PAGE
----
Shantabai’s story :
Arthritis Fund (AF) recipient Shantabai is unequivocal, “Knee surgery changed my life, and I have AFM to thank for that. I was walking with the aid of a walking stick, I could not climb stairs, could not squat, and could not use the toilet. Painkillers did not help with the pain, I was a total wreck.”
Today, almost 3 years after her bilateral knee operation, Shantabai says, “My life is pain free. I am amazed at how fast I can walk, each day, I can do more.”
Shantabai’s knees were replaced in 2007 on the advice of a consultant orthopaedic surgeon in University Hospital. She was told she was 10 years too late in seeking medical help, her osteoarthritis had developed to the stage where bones in her knees were virtually fused together. Her condition was complicated by the fact that she was a polio victim.
Her neglect of her deteriorating physical condition was a result of financial pressures. As a single mother of three school-going children after the sudden demise of her husband, putting food on the table and providing for her family took priority over her own aches and pains. Nor could she believe that she could suffer from osteoarthritis, she was only in her early forties when the symptoms began. They coincided with the heavy workload as the family breadwinner, and she put the exhaustion, aches, and pains, down to overexertion..
But as pain reduced her mobility, Shantabai knew something was wrong, she just did not have the money to seek help for it. “As a food seller, I had customers who were drug company reps and they gave me supplements. I tried Viartril, there was no change,” she recalls.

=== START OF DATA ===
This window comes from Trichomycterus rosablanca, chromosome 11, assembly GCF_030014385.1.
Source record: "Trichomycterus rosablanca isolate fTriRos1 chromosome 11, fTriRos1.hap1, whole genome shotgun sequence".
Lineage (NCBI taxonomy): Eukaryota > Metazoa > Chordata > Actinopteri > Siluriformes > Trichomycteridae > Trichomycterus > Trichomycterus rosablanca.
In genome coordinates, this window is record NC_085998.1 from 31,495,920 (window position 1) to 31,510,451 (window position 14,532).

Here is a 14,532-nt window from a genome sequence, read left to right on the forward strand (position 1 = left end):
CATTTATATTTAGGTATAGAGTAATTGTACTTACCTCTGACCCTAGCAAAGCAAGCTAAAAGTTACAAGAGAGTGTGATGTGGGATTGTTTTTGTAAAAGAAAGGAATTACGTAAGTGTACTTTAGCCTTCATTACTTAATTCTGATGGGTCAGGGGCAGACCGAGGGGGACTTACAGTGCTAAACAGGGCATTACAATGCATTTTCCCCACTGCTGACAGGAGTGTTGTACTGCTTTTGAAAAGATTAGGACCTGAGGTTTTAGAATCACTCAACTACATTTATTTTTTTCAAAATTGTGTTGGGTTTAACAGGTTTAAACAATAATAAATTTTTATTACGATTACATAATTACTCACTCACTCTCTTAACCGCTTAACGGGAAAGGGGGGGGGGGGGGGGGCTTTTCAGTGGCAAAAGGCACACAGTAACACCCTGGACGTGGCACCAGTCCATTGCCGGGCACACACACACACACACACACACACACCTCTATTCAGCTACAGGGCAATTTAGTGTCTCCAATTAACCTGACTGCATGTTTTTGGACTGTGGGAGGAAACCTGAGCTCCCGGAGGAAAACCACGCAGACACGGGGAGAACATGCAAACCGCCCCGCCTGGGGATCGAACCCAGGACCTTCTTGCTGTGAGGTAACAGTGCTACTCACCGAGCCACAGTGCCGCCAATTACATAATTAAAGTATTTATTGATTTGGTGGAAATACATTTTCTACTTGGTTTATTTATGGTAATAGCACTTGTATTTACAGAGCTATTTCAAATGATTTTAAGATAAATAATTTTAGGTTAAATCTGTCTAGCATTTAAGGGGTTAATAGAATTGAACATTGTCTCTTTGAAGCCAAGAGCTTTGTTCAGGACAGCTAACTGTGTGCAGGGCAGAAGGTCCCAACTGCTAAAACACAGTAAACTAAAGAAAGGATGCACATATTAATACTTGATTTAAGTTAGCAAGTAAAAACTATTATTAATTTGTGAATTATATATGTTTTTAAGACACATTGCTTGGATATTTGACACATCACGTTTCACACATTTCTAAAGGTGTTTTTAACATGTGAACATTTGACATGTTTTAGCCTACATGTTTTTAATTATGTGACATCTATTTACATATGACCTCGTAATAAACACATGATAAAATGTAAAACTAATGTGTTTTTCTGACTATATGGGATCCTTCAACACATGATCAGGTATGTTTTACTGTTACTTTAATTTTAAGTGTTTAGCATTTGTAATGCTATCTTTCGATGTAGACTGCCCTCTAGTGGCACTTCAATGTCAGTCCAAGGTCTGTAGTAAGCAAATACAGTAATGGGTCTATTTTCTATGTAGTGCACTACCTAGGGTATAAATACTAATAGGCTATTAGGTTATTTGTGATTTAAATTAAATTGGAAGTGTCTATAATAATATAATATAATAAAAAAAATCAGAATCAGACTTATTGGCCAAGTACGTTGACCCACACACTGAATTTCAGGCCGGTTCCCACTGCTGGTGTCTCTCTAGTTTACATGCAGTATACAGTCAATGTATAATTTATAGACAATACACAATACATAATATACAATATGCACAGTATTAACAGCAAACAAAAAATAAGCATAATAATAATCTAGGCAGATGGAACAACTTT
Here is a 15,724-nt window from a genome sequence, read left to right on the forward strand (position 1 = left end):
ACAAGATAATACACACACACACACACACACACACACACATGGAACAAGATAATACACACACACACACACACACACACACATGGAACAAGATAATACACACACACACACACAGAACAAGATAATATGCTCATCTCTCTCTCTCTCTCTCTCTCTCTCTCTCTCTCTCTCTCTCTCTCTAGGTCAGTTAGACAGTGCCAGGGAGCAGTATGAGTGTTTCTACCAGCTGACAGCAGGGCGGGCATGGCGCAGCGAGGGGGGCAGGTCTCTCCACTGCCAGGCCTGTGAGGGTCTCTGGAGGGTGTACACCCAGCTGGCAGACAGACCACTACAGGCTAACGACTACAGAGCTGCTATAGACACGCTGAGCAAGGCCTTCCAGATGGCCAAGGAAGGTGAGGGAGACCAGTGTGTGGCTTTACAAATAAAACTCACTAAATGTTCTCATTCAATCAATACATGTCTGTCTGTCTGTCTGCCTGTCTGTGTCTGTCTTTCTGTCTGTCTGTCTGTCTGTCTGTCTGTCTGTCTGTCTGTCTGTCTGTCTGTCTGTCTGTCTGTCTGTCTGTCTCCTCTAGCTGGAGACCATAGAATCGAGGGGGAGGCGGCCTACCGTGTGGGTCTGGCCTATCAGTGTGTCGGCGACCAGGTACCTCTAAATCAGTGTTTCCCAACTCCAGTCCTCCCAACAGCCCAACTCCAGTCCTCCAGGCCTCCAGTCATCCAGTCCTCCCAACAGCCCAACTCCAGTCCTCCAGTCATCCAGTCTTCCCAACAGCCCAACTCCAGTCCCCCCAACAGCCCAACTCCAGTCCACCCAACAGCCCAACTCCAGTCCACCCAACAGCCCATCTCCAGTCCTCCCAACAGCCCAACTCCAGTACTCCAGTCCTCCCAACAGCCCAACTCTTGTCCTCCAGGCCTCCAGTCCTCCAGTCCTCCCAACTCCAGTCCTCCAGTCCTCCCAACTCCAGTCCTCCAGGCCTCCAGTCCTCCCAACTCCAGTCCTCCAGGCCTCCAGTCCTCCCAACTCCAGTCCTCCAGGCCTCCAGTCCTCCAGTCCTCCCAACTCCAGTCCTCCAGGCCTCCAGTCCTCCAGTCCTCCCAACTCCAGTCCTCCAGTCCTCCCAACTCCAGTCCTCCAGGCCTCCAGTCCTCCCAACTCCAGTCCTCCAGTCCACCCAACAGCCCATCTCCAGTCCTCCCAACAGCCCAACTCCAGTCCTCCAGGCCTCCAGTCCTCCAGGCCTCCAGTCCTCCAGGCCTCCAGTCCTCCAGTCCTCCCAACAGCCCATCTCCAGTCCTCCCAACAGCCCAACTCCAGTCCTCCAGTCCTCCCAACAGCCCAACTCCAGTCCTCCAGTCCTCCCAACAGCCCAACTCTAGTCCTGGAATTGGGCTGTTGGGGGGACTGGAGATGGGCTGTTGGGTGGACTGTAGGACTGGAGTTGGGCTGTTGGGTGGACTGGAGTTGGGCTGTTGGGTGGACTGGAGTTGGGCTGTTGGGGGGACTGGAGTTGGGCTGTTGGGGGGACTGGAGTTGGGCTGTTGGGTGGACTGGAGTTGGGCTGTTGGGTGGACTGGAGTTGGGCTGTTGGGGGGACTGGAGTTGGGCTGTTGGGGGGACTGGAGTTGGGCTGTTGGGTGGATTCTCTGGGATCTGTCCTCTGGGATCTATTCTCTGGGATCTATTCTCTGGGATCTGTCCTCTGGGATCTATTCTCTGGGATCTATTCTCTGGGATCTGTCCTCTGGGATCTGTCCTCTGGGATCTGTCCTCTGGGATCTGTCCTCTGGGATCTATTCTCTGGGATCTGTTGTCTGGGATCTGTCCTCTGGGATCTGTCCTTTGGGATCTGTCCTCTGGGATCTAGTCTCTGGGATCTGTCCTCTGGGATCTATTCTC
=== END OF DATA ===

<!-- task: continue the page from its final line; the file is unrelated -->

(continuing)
Shantabai credits her surgeon, Dr CC Tai, for smoothing the path to surgery. “He got me to the Welfare Department at UH, and they paid for the surgery fees of RM 4,500, and to the AFM, which, through the AF, gave me RM 9,300 for the knee replacements.” With some effort, Shantabai’s children raised RM 4,000 for her hospitalisation and medical charges.
AF made it possible for Shantabai to have her life-changing surgery sooner rather than later, giving her a chance to regain her life.
She is mindful of her new knees. “I understand that they have a lifespan of 15 years, that will give me till age 70, and that is more than enough, I am grateful,” she laughs. As such, she is careful – “I make sure I sit on high chairs, with my knees no lower than 90 degrees, I drive with a cushion under me to raise the height of the car seat, I don’t kneel, nor do I ever carry heavy things.”
These minor restrictions are minor in comparison to the freedom the knee replacements have given her, and in conclusion, Shantabai says: “I only want to say, from the bottom of my heart, Thank you, AFM.”